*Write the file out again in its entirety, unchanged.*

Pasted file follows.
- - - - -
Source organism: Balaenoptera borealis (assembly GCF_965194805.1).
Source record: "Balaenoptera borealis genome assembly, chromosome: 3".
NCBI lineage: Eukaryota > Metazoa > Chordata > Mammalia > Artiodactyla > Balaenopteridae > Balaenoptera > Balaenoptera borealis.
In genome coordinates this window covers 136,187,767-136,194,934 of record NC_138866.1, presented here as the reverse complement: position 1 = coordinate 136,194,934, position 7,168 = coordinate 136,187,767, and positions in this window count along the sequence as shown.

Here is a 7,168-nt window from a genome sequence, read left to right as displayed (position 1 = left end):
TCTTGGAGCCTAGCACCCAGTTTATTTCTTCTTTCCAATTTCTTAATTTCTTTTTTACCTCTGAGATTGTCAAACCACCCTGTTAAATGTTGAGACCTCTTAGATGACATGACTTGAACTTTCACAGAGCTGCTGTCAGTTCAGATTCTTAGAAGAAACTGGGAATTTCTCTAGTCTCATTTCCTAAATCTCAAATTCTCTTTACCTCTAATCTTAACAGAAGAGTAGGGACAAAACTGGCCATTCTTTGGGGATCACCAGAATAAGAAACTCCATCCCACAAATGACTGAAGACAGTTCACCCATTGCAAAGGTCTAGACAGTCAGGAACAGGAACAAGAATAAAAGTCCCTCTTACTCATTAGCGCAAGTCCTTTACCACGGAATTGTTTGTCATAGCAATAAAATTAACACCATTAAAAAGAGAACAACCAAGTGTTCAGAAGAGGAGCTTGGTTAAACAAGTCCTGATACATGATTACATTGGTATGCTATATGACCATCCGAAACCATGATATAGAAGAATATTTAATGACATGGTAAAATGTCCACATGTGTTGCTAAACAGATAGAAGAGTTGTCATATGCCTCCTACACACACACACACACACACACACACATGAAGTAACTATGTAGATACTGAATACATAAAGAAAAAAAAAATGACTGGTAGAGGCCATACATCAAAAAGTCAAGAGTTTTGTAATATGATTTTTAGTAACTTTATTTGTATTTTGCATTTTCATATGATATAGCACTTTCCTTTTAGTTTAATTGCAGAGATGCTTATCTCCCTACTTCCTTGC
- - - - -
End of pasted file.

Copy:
Source organism: Balaenoptera borealis (assembly GCF_965194805.1).
Source record: "Balaenoptera borealis genome assembly, chromosome: 3".
NCBI lineage: Eukaryota > Metazoa > Chordata > Mammalia > Artiodactyla > Balaenopteridae > Balaenoptera > Balaenoptera borealis.
In genome coordinates this window covers 136,187,767-136,194,934 of record NC_138866.1, presented here as the reverse complement: position 1 = coordinate 136,194,934, position 7,168 = coordinate 136,187,767, and positions in this window count along the sequence as shown.

Here is a 7,168-nt window from a genome sequence, read left to right as displayed (position 1 = left end):
TCTTGGAGCCTAGCACCCAGTTTATTTCTTCTTTCCAATTTCTTAATTTCTTTTTTACCTCTGAGATTGTCAAACCACCCTGTTAAATGTTGAGACCTCTTAGATGACATGACTTGAACTTTCACAGAGCTGCTGTCAGTTCAGATTCTTAGAAGAAACTGGGAATTTCTCTAGTCTCATTTCCTAAATCTCAAATTCTCTTTACCTCTAATCTTAACAGAAGAGTAGGGACAAAACTGGCCATTCTTTGGGGATCACCAGAATAAGAAACTCCATCCCACAAATGACTGAAGACAGTTCACCCATTGCAAAGGTCTAGACAGTCAGGAACAGGAACAAGAATAAAAGTCCCTCTTACTCATTAGCGCAAGTCCTTTACCACGGAATTGTTTGTCATAGCAATAAAATTAACACCATTAAAAAGAGAACAACCAAGTGTTCAGAAGAGGAGCTTGGTTAAACAAGTCCTGATACATGATTACATTGGTATGCTATATGACCATCCGAAACCATGATATAGAAGAATATTTAATGACATGGTAAAATGTCCACATGTGTTGCTAAACAGATAGAAGAGTTGTCATATGCCTCCTACACACACACACACACACACACACACATGAAGTAACTATGTAGATACTGAATACATAAAGAAAAAAAAAATGACTGGTAGAGGCCATACATCAAAAAGTCAAGAGTTTTGTAATATGATTTTTAGTAACTTTATTTGTATTTTGCATTTTCATATGATATAGCACTTTCCTTTTAGTTTAATTGCAGAGATGCTTATCTCCCTACTTCCTTGC